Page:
Old age, male sex, postmenopausal women, and patients undergoing some forms of chemotherapy are at higher risk of developing gout, as well as those who consumed meat, seafood, and alcohol. Low-fat dairy products, ascorbic acid, and wine consumption appeared to be protective for the development of gout [4, 5]. Commonly, gout can present as an acute arthritis commonly of the first metatarsophalangeal joint or as chronic tophaceous gout when the disease has been present for a long duration with poor control as seen in this patient. Overtime, uncontrolled gout can lead to polyarticular attacks and tophi deposition in soft tissues and joints [6]. Common locations of tophi include helix of the ears, fingers, toes, wrists, knees, and olecranon bursa, Tophi have been rarely reported on the sclerae, sub conjunctivally [7], and cardiac valves [8]. They have also been implicated in fractures [9], tendon and ligament ruptures, carpal tunnel syndrome and nerve compression symptoms[10]. Cooler temperatures on the periphery of the body and the serum concentration being near to the saturation level all aid in the formation and deposition of crystals in the typical sites. In any case of acute arthritis, the joint must be aspirated and the fluid sent for microscopy, biochemistry, and cultures. Fluid aspirated from a joint in an acute exacerbation of gout typically shows negatively birefringent needle-shaped monosodium urate crystals [4] which can differentiate it from calcium pyrophosphate crystals which are rhomboid and positively birefringent. Joint biochemistry can also indicate if any infective pathology is present as evidenced by a grossly purulent aspirate and decreased glucose and increased proteins. This holds especially true for large joints. Other tests to be sent include a complete blood count, serum uric acid, and plain radiography. Treatment for gout has four aspects: (a) Treating the acute attack, (b) prophylaxis for acute flares, (c) lowering the excess urate stores, and (d) surgical treatments for ruptured tophi, deformities, joint destruction and pain [1, 10]. Acute attacks are commonly treated using various combinations of nonsteroidal anti-inflammatory drugs, colchicine, oral, and/or topical steroids. Newer treatments include corticotropin, interleukin (IL)-1 antagonists (anakinra), human recombinant IL-1 receptor antagonist, and monoclonal antibody against IL-1β (canakinumab) [4]. While these treatments are giving promising results in refractory cases, most of these are out of reach for most patients due to cost and supply restrictions in most developing countries. Common pitfalls are initiating uric acid-lowering therapy during an acute phase. This can cause sudden changes in uric acid levels, leading to increase the severity and duration of symptoms rather than alleviating them. Avoiding aspirin as an analgesic is also wise since it competes with uric acid for excretion in the renal tubules. The goal of uricosuric treatment is to maintain serum uric acid levels below 6mg/dL which has been shown to decrease acute attacks and tophi formation [3]. Allopurinol and febuxostat are competitive and non-competitive inhibitors of the enzyme xanthine oxidase. Probenecid inhibits renal absorption of urate. Uricases (rasburicase and pegloticase) are new drugs which catalyze the oxidation of uric acid to allantoin which is soluble and is excreted easily. They are associated with anaphylaxis and infusion reactions [1]. Lenisurad is a selective uric acid reabsorption inhibitor which inhibits the urate transporter 1(-1) [1]. The efficacy and safety of these new drugs is still under investigation but their applications appear promising.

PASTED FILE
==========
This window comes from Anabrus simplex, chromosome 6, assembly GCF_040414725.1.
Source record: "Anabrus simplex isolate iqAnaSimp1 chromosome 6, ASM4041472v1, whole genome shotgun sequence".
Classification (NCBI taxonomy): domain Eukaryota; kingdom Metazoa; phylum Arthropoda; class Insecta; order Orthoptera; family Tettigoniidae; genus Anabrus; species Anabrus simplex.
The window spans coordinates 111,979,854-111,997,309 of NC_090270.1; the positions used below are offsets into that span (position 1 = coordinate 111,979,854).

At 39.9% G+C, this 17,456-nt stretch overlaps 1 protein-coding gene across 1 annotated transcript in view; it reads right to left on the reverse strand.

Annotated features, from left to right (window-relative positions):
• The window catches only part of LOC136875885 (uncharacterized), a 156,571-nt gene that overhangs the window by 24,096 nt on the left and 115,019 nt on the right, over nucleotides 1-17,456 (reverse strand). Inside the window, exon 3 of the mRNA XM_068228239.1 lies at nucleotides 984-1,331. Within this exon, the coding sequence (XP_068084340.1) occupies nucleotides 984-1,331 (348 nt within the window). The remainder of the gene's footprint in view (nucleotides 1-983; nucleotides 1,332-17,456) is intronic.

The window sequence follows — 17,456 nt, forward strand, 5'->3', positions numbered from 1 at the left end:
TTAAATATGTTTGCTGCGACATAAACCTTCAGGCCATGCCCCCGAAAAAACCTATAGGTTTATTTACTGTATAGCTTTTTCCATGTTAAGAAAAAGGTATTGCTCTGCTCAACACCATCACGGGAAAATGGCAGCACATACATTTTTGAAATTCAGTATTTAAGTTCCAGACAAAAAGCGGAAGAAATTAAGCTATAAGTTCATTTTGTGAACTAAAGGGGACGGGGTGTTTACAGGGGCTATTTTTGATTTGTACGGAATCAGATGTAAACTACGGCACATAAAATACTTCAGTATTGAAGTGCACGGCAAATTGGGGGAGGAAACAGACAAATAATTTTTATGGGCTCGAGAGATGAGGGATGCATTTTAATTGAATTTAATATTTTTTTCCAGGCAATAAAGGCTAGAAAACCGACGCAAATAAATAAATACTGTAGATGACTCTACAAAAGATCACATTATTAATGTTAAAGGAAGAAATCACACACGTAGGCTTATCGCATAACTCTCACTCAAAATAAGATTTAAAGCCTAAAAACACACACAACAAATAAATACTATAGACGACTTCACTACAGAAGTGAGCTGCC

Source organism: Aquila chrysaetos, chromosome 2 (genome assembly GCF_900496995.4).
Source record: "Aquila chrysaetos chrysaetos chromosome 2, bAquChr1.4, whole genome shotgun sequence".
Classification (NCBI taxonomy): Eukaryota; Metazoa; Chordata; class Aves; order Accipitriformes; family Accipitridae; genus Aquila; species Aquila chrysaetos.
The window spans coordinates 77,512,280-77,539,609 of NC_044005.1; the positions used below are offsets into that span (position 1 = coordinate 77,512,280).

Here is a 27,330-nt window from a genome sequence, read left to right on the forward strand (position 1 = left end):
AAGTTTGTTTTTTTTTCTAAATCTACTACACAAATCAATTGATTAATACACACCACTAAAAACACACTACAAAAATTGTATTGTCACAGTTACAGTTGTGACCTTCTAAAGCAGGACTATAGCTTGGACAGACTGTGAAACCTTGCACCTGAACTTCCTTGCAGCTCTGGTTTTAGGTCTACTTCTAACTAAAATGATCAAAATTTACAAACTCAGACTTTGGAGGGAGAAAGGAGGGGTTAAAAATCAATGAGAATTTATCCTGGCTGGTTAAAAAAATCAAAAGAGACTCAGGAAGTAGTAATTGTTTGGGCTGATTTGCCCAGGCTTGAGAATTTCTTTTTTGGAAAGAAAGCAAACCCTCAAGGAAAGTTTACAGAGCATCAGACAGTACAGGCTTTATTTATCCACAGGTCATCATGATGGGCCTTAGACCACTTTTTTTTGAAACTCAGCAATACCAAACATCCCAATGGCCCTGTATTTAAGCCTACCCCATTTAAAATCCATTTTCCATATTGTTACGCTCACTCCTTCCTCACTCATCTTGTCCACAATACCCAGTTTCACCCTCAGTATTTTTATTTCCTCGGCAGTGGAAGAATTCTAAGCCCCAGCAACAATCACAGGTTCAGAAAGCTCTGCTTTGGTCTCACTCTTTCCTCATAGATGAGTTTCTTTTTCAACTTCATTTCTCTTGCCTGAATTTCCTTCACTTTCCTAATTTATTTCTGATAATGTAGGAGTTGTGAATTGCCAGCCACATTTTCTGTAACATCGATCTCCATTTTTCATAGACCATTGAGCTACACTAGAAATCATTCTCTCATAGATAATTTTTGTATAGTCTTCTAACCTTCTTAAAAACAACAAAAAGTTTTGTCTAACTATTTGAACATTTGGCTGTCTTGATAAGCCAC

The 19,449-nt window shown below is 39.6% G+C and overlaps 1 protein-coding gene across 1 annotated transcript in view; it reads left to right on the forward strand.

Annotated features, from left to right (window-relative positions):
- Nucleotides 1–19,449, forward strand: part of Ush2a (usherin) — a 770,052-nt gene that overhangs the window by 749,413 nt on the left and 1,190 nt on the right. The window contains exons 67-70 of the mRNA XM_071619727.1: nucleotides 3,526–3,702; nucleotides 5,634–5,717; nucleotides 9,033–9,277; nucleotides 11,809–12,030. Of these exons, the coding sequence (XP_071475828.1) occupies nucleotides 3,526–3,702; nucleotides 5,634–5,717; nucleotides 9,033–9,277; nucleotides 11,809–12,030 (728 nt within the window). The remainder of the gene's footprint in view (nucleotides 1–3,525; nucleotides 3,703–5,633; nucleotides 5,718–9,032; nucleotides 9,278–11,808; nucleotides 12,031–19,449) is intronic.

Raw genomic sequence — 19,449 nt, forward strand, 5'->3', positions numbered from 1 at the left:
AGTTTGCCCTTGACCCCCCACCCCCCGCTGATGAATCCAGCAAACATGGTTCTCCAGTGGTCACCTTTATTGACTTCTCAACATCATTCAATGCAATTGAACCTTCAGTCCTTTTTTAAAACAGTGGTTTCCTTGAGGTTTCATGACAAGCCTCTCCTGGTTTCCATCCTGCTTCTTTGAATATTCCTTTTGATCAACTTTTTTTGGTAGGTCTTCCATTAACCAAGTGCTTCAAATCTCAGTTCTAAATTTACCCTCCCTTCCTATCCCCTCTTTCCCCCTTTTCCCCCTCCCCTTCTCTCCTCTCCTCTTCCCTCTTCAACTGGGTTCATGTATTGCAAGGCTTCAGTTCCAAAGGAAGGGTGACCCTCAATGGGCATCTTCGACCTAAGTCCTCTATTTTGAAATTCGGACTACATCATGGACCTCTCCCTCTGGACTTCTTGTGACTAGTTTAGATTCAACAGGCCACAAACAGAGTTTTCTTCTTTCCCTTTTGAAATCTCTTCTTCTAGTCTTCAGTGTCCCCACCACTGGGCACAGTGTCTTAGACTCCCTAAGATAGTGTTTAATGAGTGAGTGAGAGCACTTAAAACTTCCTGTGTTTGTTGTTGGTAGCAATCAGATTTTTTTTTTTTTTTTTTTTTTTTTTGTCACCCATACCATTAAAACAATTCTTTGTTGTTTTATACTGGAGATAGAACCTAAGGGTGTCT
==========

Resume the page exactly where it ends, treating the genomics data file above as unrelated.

Surgical treatment is rarely indicated and reserved for those patients with sepsis or infection of ulcerated tophi as well as joint deformities, pain, and destruction of affected joints. The surgical options vary from a simple enucleation to amputation of the limb in case of infected ulcerations not amenable to treatment [10].

Gout is a preventable disease which can be a financial personal and social load on the patient as well as their attendants. The disease had rendered this patient near non-functional and he had to undergo enucleation and excision procedures which are now considered rare. Educating the patient about the disease, lifestyle changes, progression, addressing any cultural misconceptions, importance of follow-up, as well as a psychological evaluation can decrease morbidity as well as the need to see such advanced presentations of a treatable disease.

Clinical Message
Many patients in the general population have asymptomatic hyperuricemia which may not need treatment. With the onset of clinical symptoms, gout can be managed with medications alone in a majority of cases. Simple surgical excision of the tophi is an acceptable management to bring about rapid relief and promote healing of the wound.

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Dr. Siddhartha Sinha Dr. Raju Rijal  Dr. Jitendra Shah  Dr. Pashupati Chaudhary 

How to Cite This Article: Sinha S, Rijal R, Shah J, Chaudhary P. A Case of Surgically Intervened Chronic Tophaceous Gout and Review of Literature. Journal of Orthopaedic Case Reports 2020 Jan-Feb;10(1): 66-69.